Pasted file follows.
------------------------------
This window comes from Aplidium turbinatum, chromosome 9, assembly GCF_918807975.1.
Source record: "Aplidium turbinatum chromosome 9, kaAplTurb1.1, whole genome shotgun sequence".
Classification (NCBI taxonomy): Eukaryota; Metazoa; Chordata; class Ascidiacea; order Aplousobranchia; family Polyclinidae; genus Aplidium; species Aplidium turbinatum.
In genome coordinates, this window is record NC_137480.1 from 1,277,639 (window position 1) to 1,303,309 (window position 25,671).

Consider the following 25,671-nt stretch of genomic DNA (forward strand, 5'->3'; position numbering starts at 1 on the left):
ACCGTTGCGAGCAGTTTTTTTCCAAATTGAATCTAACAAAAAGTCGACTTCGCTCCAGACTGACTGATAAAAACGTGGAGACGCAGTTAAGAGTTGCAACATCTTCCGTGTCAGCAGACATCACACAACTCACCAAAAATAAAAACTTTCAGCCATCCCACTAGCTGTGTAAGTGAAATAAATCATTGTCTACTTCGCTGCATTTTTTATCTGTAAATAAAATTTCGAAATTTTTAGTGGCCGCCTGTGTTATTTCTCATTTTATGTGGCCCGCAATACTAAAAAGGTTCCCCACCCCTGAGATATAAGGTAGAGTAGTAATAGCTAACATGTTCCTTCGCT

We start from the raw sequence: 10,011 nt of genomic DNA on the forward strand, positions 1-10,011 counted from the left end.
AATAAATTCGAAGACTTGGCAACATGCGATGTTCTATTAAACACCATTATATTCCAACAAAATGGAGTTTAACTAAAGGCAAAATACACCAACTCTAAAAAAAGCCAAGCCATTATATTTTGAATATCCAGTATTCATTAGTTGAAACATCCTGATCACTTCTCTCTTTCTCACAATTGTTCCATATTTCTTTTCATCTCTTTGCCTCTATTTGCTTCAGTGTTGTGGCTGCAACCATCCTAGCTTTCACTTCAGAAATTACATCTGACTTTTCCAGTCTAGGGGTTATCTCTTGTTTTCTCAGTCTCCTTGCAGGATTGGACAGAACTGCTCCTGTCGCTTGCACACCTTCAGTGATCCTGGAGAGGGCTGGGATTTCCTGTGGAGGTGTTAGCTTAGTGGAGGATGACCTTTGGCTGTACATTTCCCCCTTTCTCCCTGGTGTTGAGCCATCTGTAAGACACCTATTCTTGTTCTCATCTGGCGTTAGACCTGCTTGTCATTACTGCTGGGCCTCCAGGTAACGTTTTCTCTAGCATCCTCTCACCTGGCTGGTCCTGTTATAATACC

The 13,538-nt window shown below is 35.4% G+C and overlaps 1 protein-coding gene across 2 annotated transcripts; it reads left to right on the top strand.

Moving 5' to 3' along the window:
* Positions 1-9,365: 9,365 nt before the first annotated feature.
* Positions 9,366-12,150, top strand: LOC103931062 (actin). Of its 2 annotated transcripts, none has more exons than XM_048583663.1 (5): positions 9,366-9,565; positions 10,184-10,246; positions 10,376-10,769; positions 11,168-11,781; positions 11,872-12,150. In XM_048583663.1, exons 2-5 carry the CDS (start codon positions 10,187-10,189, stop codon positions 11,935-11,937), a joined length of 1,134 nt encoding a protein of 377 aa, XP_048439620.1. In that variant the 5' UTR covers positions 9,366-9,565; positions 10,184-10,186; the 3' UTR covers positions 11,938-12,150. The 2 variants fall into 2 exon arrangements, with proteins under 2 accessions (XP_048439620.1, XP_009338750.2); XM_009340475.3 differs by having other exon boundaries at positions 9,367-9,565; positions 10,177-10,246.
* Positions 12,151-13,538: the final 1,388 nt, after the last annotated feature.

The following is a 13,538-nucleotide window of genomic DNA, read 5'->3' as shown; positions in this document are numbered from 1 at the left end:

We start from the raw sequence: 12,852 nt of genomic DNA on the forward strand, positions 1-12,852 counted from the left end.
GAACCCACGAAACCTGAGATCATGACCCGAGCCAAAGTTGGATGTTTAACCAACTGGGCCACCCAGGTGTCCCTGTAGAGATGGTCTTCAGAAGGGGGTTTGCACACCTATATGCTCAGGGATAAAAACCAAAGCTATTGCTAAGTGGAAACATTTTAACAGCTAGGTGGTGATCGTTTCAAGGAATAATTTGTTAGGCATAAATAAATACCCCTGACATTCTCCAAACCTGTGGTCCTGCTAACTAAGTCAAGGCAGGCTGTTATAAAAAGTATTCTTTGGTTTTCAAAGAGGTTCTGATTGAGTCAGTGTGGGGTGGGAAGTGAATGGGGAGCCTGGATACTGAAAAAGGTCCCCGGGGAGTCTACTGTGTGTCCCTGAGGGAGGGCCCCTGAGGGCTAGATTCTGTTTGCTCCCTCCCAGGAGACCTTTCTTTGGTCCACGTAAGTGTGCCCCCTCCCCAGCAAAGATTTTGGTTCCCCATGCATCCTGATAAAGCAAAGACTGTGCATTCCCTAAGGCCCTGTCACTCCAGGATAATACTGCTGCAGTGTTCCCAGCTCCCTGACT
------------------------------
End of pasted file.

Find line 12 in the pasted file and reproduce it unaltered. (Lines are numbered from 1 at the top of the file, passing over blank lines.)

* Positions 9,366-12,150, top strand: LOC103931062 (actin). Of its 2 annotated transcripts, none has more exons than XM_048583663.1 (5): positions 9,366-9,565; positions 10,184-10,246; positions 10,376-10,769; positions 11,168-11,781; positions 11,872-12,150. In XM_048583663.1, exons 2-5 carry the CDS (start codon positions 10,187-10,189, stop codon positions 11,935-11,937), a joined length of 1,134 nt encoding a protein of 377 aa, XP_048439620.1. In that variant the 5' UTR covers positions 9,366-9,565; positions 10,184-10,186; the 3' UTR covers positions 11,938-12,150. The 2 variants fall into 2 exon arrangements, with proteins under 2 accessions (XP_048439620.1, XP_009338750.2); XM_009340475.3 differs by having other exon boundaries at positions 9,367-9,565; positions 10,177-10,246.